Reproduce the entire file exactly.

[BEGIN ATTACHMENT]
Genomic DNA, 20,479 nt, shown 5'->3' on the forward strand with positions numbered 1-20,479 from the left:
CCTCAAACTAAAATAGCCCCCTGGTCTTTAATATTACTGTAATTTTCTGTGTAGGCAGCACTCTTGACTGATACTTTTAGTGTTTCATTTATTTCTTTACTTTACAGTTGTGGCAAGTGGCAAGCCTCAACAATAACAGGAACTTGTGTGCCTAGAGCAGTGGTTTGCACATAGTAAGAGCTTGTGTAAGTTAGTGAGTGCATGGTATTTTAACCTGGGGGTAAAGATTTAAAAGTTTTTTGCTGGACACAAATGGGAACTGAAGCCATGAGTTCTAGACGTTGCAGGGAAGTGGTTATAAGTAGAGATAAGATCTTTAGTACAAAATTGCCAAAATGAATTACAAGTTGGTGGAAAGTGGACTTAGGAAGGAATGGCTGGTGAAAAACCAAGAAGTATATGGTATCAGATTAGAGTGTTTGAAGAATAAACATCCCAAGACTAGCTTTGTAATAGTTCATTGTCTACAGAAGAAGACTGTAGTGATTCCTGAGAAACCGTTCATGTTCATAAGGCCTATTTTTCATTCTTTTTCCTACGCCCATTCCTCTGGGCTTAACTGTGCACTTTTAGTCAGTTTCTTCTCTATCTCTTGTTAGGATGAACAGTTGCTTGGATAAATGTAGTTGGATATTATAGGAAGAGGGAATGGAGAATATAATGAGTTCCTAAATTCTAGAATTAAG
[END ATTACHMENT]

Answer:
Genomic DNA, 20,479 nt, shown 5'->3' on the forward strand with positions numbered 1-20,479 from the left:
CCTCAAACTAAAATAGCCCCCTGGTCTTTAATATTACTGTAATTTTCTGTGTAGGCAGCACTCTTGACTGATACTTTTAGTGTTTCATTTATTTCTTTACTTTACAGTTGTGGCAAGTGGCAAGCCTCAACAATAACAGGAACTTGTGTGCCTAGAGCAGTGGTTTGCACATAGTAAGAGCTTGTGTAAGTTAGTGAGTGCATGGTATTTTAACCTGGGGGTAAAGATTTAAAAGTTTTTTGCTGGACACAAATGGGAACTGAAGCCATGAGTTCTAGACGTTGCAGGGAAGTGGTTATAAGTAGAGATAAGATCTTTAGTACAAAATTGCCAAAATGAATTACAAGTTGGTGGAAAGTGGACTTAGGAAGGAATGGCTGGTGAAAAACCAAGAAGTATATGGTATCAGATTAGAGTGTTTGAAGAATAAACATCCCAAGACTAGCTTTGTAATAGTTCATTGTCTACAGAAGAAGACTGTAGTGATTCCTGAGAAACCGTTCATGTTCATAAGGCCTATTTTTCATTCTTTTTCCTACGCCCATTCCTCTGGGCTTAACTGTGCACTTTTAGTCAGTTTCTTCTCTATCTCTTGTTAGGATGAACAGTTGCTTGGATAAATGTAGTTGGATATTATAGGAAGAGGGAATGGAGAATATAATGAGTTCCTAAATTCTAGAATTAAG